Boris Fishman told people to call him Bobbie when he moved to Wayne.

He was 13 years old, starting a new school, and trying to pull away from his past as an immigrant from the former Soviet Union.

If only it were so easy.

Now, Mr. Fishman, 37, is the author of two well-reviewed novels powered by the tensions of his multiple identities. He will speak at the Kaplen JCC on the Palisades next Thursday (see box).

Mr. Fishman was 9 when he came to America from Minsk with his parents in 1988. The move was a surprise, and the world he discovered at his new home in Brooklyn was a shock.

“No one had really warned me about what we were doing and why,” he said. “Soviet Jewish families treated their children on a need-to-know basis. I was such an obedient child that I didn’t ask.”

He quickly learned English and was determined to be an American. Before moving to Wayne, he had studied for the exam to enter Manhattan’s exclusive Stuyvesant High School. He passed. Except: “Nobody had bothered to check that I could attend if we lived in New Jersey,” he said. He couldn’t.

Wayne Hills High School, however, proved to be a good choice — perhaps a better one, he said. “Retroactively, I am so grateful for that experience,” he said. “It lacked that crazy cut-throat competitiveness that awaits you at Stuyvesant and that I found at Princeton.”

Ditching the name “Boris” for “Bobbie” reflected the fact that after four years in America, “I was pretty Americanized.”

And then “a tremendous English teacher had us read ‘Fathers and Sons’ by Turgenev.” Reading the first great Russian novel “woke something in me that had been hiding and made to sleep for some time.”

High school also was when he began to write. First poems, then “two terrible novellas, 90 pages each.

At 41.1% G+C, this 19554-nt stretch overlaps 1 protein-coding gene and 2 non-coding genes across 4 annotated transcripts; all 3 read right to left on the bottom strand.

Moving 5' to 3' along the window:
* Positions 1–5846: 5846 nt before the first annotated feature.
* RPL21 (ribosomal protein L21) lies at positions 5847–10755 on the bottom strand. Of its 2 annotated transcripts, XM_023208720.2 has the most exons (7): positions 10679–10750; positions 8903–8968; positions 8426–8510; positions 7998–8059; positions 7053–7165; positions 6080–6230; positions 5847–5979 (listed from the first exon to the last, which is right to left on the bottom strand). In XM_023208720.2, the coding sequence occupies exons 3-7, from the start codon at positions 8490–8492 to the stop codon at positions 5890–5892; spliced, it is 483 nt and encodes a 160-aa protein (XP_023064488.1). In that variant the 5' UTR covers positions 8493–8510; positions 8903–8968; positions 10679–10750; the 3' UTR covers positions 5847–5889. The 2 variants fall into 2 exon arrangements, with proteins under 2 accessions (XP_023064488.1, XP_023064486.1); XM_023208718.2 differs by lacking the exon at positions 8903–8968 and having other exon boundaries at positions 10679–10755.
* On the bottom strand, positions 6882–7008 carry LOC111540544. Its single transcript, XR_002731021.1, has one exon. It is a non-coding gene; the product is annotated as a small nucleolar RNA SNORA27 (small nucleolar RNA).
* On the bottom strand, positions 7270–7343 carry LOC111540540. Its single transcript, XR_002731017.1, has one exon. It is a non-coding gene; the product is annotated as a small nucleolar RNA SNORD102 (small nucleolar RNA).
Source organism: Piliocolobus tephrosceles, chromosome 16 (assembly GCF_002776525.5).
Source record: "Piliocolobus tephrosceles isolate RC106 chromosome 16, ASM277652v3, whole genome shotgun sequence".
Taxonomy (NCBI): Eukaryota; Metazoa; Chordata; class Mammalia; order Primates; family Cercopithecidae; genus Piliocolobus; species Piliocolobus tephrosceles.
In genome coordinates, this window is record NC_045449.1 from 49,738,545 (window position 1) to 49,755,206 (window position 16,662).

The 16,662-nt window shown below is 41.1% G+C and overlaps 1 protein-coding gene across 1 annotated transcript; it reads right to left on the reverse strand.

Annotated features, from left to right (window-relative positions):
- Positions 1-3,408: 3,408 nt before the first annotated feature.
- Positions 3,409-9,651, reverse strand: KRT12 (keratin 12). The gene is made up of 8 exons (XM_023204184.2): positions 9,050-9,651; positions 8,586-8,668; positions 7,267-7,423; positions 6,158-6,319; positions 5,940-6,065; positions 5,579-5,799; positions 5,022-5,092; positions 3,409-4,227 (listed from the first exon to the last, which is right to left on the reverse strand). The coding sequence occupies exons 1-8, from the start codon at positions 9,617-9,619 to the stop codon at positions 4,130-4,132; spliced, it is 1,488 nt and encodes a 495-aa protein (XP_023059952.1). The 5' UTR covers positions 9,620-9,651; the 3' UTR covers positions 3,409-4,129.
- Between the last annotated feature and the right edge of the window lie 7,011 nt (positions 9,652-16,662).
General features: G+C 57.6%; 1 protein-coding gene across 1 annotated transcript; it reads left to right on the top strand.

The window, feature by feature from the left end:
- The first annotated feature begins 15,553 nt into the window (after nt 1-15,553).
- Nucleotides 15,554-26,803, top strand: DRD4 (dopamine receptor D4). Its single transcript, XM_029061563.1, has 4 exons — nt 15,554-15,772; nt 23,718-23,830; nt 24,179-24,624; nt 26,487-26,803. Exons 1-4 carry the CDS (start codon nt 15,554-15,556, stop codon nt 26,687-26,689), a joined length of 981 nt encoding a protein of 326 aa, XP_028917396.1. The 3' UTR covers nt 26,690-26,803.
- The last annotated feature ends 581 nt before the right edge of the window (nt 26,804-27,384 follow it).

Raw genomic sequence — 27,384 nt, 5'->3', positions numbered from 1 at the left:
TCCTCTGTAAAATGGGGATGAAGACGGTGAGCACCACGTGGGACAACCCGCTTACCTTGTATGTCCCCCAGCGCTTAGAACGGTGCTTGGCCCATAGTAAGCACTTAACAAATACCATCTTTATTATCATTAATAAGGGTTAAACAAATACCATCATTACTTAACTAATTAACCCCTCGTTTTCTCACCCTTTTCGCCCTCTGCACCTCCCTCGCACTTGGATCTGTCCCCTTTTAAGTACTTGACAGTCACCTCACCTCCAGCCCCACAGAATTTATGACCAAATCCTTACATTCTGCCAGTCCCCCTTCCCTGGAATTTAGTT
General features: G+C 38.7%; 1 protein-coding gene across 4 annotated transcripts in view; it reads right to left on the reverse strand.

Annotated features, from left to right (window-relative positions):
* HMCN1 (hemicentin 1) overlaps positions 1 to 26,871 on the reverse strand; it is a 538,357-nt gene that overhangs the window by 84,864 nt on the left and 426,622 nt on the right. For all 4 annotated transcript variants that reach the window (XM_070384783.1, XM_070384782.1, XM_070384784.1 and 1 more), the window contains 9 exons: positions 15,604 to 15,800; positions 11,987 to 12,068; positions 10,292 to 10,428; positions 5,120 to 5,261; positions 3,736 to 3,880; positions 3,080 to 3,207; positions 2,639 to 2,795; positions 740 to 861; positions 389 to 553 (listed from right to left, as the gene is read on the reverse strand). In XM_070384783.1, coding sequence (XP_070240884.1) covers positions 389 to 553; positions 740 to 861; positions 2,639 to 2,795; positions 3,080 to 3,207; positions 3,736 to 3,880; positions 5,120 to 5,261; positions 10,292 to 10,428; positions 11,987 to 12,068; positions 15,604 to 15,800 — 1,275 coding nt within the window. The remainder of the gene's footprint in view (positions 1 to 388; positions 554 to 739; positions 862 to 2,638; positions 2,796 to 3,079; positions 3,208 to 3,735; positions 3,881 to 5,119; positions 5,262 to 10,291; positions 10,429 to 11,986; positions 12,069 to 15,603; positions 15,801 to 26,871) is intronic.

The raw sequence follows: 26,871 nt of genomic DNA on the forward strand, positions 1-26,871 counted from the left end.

“I think it had to do with having learned a new language at an advanced age,” he said. “It was kind of a game for me to go from one to the other and think about language and everything it could do. I’m not sure I would have had the same vivid feelings about words if I had known only one language.”

After high school, Mr. Fishman went to Princeton, where he majored in Russian literature. After college, he went to Moscow, working for the American embassy, where he discovered the limits of his Russianness. He was too American for Russia, just as he had been too Russian for America.

“I will never be fully the one or the other,” he said. “When I’m with Americans I feel like a Russian, and sometimes vice versa.

“There will never be a wholeness on this issue for me. There’s no piece of the Russian-Jewish-American triangle I don’t have ambivalent feelings about,” he said.

If his immigrant experience left him with a conflicted identity, it did bring him a gift as a writer.

“Because immigration is so full of drama and trauma, I have lots of material,” he said.

16-2-v-dlmbdr-3d-600The spark of his first novel, “A Replacement Life,” came from his experience as his family’s first English-speaker. “Because I knew the language first, I became responsible for a lot of family affairs that should have been for adults,” he said.

That included filling out his grandmother’s application for Holocaust restitution. She had been in the Minsk ghetto during World War II. “I was surprised to discover there was no requirement for documentation because so much documentation was lost,” he said. “History” — and reparations money — “became a matter of storytelling.”

In the novel, Mr. Fishman imagines someone — a Russian immigrant writer like Mr. Fishman — using his storytelling talents to fill out fraudulent reparations applications for a growing clientele.